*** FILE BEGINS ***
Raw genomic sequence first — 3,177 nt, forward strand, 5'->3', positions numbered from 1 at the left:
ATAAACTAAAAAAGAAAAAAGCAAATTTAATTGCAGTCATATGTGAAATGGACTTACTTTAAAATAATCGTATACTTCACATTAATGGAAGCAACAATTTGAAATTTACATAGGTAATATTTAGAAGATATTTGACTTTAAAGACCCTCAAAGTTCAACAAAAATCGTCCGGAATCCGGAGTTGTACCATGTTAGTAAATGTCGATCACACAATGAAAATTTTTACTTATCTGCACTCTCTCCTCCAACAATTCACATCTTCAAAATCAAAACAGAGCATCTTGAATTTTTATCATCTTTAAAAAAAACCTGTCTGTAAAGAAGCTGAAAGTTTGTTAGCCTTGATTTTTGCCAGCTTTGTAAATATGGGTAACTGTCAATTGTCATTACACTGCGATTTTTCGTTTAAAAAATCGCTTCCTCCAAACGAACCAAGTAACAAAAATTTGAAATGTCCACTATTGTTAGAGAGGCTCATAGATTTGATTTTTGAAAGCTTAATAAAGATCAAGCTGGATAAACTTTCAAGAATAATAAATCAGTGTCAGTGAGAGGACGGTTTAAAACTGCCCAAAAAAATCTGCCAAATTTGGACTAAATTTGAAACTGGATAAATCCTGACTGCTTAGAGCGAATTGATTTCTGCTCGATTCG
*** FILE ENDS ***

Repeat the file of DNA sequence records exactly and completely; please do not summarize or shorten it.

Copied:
Raw genomic sequence first — 3,177 nt, forward strand, 5'->3', positions numbered from 1 at the left:
ATAAACTAAAAAAGAAAAAAGCAAATTTAATTGCAGTCATATGTGAAATGGACTTACTTTAAAATAATCGTATACTTCACATTAATGGAAGCAACAATTTGAAATTTACATAGGTAATATTTAGAAGATATTTGACTTTAAAGACCCTCAAAGTTCAACAAAAATCGTCCGGAATCCGGAGTTGTACCATGTTAGTAAATGTCGATCACACAATGAAAATTTTTACTTATCTGCACTCTCTCCTCCAACAATTCACATCTTCAAAATCAAAACAGAGCATCTTGAATTTTTATCATCTTTAAAAAAAACCTGTCTGTAAAGAAGCTGAAAGTTTGTTAGCCTTGATTTTTGCCAGCTTTGTAAATATGGGTAACTGTCAATTGTCATTACACTGCGATTTTTCGTTTAAAAAATCGCTTCCTCCAAACGAACCAAGTAACAAAAATTTGAAATGTCCACTATTGTTAGAGAGGCTCATAGATTTGATTTTTGAAAGCTTAATAAAGATCAAGCTGGATAAACTTTCAAGAATAATAAATCAGTGTCAGTGAGAGGACGGTTTAAAACTGCCCAAAAAAATCTGCCAAATTTGGACTAAATTTGAAACTGGATAAATCCTGACTGCTTAGAGCGAATTGATTTCTGCTCGATTCG